Last modified: Thursday, October 2, 2003
Indiana adolescents say they are smoking less, using fewer drugs in 2003
A new report by the Indiana Prevention Resource Center at Indiana University Bloomington suggests that alcohol, tobacco and other drug use by Indiana adolescents continues to decline, with some exceptions.
Of particular interest to the Indiana state government are decreases in the reported rates of tobacco use among adolescents, an area of substance abuse heavily targeted in recent years by several Indiana state and local agencies.
"Seeing tobacco use rates fall below national rates for the first time is probably an indicator of the success of Indiana's statewide and local anti-tobacco as well as after-school prevention programs," said IPRC Deputy Director Mark A. Pogue, who directed the survey. "Aside from the inherent dangers of smoking, national data and our own state data show that smokers are far more likely to use other drugs. If we can reduce tobacco use and especially early experimentation, we are more likely to be able to control the use of other drugs by adolescents."
The data compiled in the IPRC report are extensive. In many instances, differences in the reported use of a given substance in 2002 and in 2003 were not statistically significant, indicating no change from 2002 to 2003, but Pogue said a number of important conclusions could be drawn from this year's surveys.
Fewer adolescent respondents said they used tobacco than those asked in 2002, following a general downward trend of tobacco use since 1996. There was one exception: more sixth graders said they were using tobacco products. The proportion of Indiana students who said they have used cigarettes at least once in their lifetimes fell below the national average for the first time ever. Fewer Indiana students said they were using other tobacco products, such as smokeless tobacco and cigars, than in 2002, though the percentage of users was still not below the national average. The IPRC data agree with a report issued last week by the Indiana Tobacco Prevention Center suggesting that smoking among Indiana's high school students has fallen dramatically from 32 percent in 2002 to 23 percent in 2003.
Dramatic decreases this year among Indiana students who said they use alcohol ended a gradual or inconsistent decline in alcohol use over recent years. However, there was a slight increase in the percentage of sixth grade respondents who said they use alcohol on a monthly or yearly basis. The proportion of Indiana students who said they drink daily did not change significantly from 2002 to 2003, making any future trend unclear with regard to students' regular use of alcohol.
The reported use of "club" drugs such as Ecstasy (3,4-methylenedioxymethamphetamine) and Rohypnol seems to be in decline in general, though IPRC officials warn that since this is only the second year such data has been collected, a trend in either direction cannot be confidently established. For the most part, reported club drug use by Indiana students is below the national average.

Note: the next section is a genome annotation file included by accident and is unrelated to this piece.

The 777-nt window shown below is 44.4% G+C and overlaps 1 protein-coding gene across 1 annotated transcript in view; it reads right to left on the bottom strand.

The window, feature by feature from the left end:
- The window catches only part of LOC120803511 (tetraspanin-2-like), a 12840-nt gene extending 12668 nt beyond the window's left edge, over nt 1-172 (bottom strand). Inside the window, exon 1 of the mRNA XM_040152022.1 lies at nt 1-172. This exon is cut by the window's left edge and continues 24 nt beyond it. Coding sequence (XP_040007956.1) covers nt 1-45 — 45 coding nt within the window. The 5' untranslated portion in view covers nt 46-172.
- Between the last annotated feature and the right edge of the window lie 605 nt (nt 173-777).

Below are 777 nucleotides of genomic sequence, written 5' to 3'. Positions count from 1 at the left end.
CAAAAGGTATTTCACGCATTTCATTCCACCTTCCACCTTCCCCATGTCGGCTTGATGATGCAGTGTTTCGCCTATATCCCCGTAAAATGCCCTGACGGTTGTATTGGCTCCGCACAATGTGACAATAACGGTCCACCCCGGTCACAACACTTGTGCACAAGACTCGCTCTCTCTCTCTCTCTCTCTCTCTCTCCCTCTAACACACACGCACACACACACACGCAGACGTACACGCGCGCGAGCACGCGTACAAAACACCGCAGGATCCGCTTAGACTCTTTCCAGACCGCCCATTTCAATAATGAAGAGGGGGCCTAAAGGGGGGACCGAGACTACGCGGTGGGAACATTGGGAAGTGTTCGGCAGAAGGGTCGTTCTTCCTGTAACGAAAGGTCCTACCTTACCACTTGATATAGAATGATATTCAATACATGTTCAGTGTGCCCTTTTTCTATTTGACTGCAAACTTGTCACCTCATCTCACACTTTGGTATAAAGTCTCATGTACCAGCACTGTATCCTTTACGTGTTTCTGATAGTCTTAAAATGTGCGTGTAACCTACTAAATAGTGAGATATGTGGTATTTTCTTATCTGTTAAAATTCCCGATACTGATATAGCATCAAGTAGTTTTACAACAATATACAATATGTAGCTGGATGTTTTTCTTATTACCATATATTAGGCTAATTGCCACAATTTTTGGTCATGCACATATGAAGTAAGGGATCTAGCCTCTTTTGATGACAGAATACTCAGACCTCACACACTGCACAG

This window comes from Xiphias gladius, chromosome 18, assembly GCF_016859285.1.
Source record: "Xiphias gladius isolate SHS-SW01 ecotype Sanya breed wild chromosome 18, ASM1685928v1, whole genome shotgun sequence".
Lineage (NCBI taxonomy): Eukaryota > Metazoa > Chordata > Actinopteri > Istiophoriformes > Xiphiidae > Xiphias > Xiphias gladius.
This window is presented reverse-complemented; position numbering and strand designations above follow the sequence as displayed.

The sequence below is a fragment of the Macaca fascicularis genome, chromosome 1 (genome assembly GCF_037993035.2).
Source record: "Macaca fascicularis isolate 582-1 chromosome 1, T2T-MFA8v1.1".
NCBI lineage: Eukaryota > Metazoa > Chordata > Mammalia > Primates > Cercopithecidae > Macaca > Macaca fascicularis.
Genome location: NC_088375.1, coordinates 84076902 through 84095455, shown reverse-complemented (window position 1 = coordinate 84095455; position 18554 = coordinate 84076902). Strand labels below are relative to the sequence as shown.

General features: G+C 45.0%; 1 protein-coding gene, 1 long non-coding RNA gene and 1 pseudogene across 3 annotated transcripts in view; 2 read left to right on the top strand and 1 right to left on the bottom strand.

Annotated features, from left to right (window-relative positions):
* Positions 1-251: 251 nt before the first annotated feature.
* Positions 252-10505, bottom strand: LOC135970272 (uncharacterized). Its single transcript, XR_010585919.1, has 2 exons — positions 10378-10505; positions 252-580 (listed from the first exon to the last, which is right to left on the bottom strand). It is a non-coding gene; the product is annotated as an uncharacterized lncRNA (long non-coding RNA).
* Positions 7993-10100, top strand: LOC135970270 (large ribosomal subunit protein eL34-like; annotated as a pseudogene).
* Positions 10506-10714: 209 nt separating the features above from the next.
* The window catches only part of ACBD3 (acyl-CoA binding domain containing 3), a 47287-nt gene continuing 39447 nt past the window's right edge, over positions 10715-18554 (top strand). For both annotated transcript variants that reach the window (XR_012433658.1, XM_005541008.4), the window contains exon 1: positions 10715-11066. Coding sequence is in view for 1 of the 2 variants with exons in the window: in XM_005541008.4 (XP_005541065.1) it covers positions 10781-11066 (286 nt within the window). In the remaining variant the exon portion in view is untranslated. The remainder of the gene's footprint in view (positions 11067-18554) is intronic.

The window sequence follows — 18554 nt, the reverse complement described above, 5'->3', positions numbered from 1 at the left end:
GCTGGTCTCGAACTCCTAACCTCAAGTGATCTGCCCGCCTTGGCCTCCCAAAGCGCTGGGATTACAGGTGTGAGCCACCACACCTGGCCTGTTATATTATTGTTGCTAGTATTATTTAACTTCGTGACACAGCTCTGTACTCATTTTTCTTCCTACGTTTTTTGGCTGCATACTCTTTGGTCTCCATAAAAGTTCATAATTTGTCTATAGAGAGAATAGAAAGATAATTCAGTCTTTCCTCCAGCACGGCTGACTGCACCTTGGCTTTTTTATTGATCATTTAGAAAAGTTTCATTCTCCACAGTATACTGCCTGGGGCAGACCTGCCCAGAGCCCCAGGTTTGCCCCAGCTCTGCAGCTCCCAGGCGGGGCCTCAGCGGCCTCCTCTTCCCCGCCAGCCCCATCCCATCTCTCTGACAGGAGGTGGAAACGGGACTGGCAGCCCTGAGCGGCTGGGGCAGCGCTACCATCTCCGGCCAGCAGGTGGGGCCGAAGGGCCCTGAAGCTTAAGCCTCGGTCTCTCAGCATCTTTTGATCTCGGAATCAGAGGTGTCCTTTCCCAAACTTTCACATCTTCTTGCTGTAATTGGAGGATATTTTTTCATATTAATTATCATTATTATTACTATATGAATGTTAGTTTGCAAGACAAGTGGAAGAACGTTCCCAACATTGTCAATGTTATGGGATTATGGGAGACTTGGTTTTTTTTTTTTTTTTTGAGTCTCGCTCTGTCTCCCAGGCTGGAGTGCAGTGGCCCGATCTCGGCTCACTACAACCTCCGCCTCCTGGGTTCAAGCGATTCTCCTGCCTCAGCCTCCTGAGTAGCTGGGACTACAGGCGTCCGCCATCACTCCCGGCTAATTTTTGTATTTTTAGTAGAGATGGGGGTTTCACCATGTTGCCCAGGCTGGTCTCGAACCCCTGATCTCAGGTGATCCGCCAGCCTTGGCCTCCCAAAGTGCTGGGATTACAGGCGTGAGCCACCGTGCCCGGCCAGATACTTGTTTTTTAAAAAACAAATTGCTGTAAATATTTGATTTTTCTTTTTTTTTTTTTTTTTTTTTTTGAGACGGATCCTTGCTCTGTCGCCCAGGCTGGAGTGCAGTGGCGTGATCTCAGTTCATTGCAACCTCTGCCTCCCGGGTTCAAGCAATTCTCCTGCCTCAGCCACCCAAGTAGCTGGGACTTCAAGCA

The percentage of sixth graders who said they used inhalants, such as laughing gas, cleaning solvents and aerosols, has decreased since 2002, while the apparent percentage of eighth graders using inhalants has increased since 2002. Any year-to-year difference for other grades was unclear, though across all grades, the percentage of Indiana students who report inhalant use has been in decline since 1996.
Indiana students' reported use of marijuana, cocaine, crack, heroin, steroids and other illicit substances is generally unchanged since 2002, though students in some grades reported significantly decreased usage of certain drugs since 2002. Marijuana use, in particular, appears to have mostly decreased across all grades, following the trend in recent years. In no case was reported marijuana use significantly higher this year than in 2002.
"The big picture I am seeing from this data is that statewide collaboration and allocation of resources is being precisely targeted at young people at the time it is most critical," Pogue said. "Adolescents who are unsupervised are likely to be tempted, and the Indiana Division of Mental Health and Addiction has worked hard to provide after-school opportunities to protect Hoosier youth."
This year's report used more than 140,000 surveys of students in grades six through 12 from 450 schools throughout Indiana. The number of usable surveys collected is nearly twice the number used in 2002. IPRC researchers increased the survey pool to ensure the inclusion of racial and ethnic minority students. Larger sample sizes also decrease sampling error and increase the statistical power of the overall survey results.
While the surveys do not represent a true random sampling of Indiana students, in which every student in the state would have an equal chance of being selected for the survey, Pogue said he believes the report presents a cross section of Indiana's youth population that reflects the rest of the state well.
The Indiana Prevention Resource Center is operated by the Department of Applied Health Science in Indiana University Bloomington's School of Health, Physical Education and Recreation. IPRC is affiliated with the Indiana University Institute for Drug Abuse Prevention and is funded by a contract with the Indiana Family and Social Services Administration, Division of Mental Health and Addiction, using funds from the federal Substance Abuse Prevention and Treatment Block Grant administered by the U.S. Department of Health and Human Services, Substance Abuse and Mental Health Administration.
Raw data and a description of the survey protocol, including possible sources of error, are located at http://www.drugs.indiana.edu/drug_stats/youth2003/.
To speak with Mark Pogue, contact David Bricker at 812-856-9035 or email@example.com.